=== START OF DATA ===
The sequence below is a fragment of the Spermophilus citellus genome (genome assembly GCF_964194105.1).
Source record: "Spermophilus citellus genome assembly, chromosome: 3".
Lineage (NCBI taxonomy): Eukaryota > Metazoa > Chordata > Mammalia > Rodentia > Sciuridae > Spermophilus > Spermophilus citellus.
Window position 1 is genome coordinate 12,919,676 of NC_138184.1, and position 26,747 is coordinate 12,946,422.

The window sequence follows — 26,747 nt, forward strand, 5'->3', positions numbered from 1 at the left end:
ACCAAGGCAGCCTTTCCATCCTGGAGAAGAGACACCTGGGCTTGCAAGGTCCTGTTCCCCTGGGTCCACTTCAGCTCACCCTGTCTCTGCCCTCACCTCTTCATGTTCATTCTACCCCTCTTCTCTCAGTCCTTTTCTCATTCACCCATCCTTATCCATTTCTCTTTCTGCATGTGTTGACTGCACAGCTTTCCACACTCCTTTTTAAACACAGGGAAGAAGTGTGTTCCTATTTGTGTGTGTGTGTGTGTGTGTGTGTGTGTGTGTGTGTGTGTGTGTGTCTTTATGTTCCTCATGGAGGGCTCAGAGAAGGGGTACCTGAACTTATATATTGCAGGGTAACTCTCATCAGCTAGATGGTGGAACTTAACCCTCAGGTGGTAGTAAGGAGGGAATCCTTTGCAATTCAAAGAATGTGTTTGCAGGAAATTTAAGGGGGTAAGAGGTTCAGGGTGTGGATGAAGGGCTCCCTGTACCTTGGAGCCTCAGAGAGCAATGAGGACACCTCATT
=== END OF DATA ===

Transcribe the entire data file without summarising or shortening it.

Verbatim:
The sequence below is a fragment of the Spermophilus citellus genome (genome assembly GCF_964194105.1).
Source record: "Spermophilus citellus genome assembly, chromosome: 3".
Lineage (NCBI taxonomy): Eukaryota > Metazoa > Chordata > Mammalia > Rodentia > Sciuridae > Spermophilus > Spermophilus citellus.
Window position 1 is genome coordinate 12,919,676 of NC_138184.1, and position 26,747 is coordinate 12,946,422.

The window sequence follows — 26,747 nt, forward strand, 5'->3', positions numbered from 1 at the left end:
ACCAAGGCAGCCTTTCCATCCTGGAGAAGAGACACCTGGGCTTGCAAGGTCCTGTTCCCCTGGGTCCACTTCAGCTCACCCTGTCTCTGCCCTCACCTCTTCATGTTCATTCTACCCCTCTTCTCTCAGTCCTTTTCTCATTCACCCATCCTTATCCATTTCTCTTTCTGCATGTGTTGACTGCACAGCTTTCCACACTCCTTTTTAAACACAGGGAAGAAGTGTGTTCCTATTTGTGTGTGTGTGTGTGTGTGTGTGTGTGTGTGTGTGTGTGTGTGTGTCTTTATGTTCCTCATGGAGGGCTCAGAGAAGGGGTACCTGAACTTATATATTGCAGGGTAACTCTCATCAGCTAGATGGTGGAACTTAACCCTCAGGTGGTAGTAAGGAGGGAATCCTTTGCAATTCAAAGAATGTGTTTGCAGGAAATTTAAGGGGGTAAGAGGTTCAGGGTGTGGATGAAGGGCTCCCTGTACCTTGGAGCCTCAGAGAGCAATGAGGACACCTCATT